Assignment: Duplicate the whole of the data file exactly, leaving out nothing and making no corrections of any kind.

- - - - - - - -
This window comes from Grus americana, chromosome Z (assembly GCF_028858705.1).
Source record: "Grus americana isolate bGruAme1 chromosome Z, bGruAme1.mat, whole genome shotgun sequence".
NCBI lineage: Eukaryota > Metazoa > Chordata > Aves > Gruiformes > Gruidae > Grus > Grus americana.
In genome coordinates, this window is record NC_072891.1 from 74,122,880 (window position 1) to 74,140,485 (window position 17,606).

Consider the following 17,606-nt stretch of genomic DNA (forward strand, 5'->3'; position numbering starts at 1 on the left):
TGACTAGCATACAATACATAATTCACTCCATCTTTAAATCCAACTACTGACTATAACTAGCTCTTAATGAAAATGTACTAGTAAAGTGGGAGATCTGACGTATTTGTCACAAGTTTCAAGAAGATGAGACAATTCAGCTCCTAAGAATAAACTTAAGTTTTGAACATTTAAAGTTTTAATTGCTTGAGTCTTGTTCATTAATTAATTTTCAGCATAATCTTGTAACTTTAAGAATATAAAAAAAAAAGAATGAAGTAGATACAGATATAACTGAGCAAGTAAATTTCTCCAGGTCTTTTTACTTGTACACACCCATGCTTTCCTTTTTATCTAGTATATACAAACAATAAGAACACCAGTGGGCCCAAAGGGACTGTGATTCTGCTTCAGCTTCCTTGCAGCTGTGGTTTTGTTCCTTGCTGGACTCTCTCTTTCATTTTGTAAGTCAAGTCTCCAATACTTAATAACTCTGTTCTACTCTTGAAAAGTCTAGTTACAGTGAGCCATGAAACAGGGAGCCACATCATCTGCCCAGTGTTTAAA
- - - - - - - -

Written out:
This window comes from Grus americana, chromosome Z (assembly GCF_028858705.1).
Source record: "Grus americana isolate bGruAme1 chromosome Z, bGruAme1.mat, whole genome shotgun sequence".
NCBI lineage: Eukaryota > Metazoa > Chordata > Aves > Gruiformes > Gruidae > Grus > Grus americana.
In genome coordinates, this window is record NC_072891.1 from 74,122,880 (window position 1) to 74,140,485 (window position 17,606).

Consider the following 17,606-nt stretch of genomic DNA (forward strand, 5'->3'; position numbering starts at 1 on the left):
TGACTAGCATACAATACATAATTCACTCCATCTTTAAATCCAACTACTGACTATAACTAGCTCTTAATGAAAATGTACTAGTAAAGTGGGAGATCTGACGTATTTGTCACAAGTTTCAAGAAGATGAGACAATTCAGCTCCTAAGAATAAACTTAAGTTTTGAACATTTAAAGTTTTAATTGCTTGAGTCTTGTTCATTAATTAATTTTCAGCATAATCTTGTAACTTTAAGAATATAAAAAAAAAAGAATGAAGTAGATACAGATATAACTGAGCAAGTAAATTTCTCCAGGTCTTTTTACTTGTACACACCCATGCTTTCCTTTTTATCTAGTATATACAAACAATAAGAACACCAGTGGGCCCAAAGGGACTGTGATTCTGCTTCAGCTTCCTTGCAGCTGTGGTTTTGTTCCTTGCTGGACTCTCTCTTTCATTTTGTAAGTCAAGTCTCCAATACTTAATAACTCTGTTCTACTCTTGAAAAGTCTAGTTACAGTGAGCCATGAAACAGGGAGCCACATCATCTGCCCAGTGTTTAAA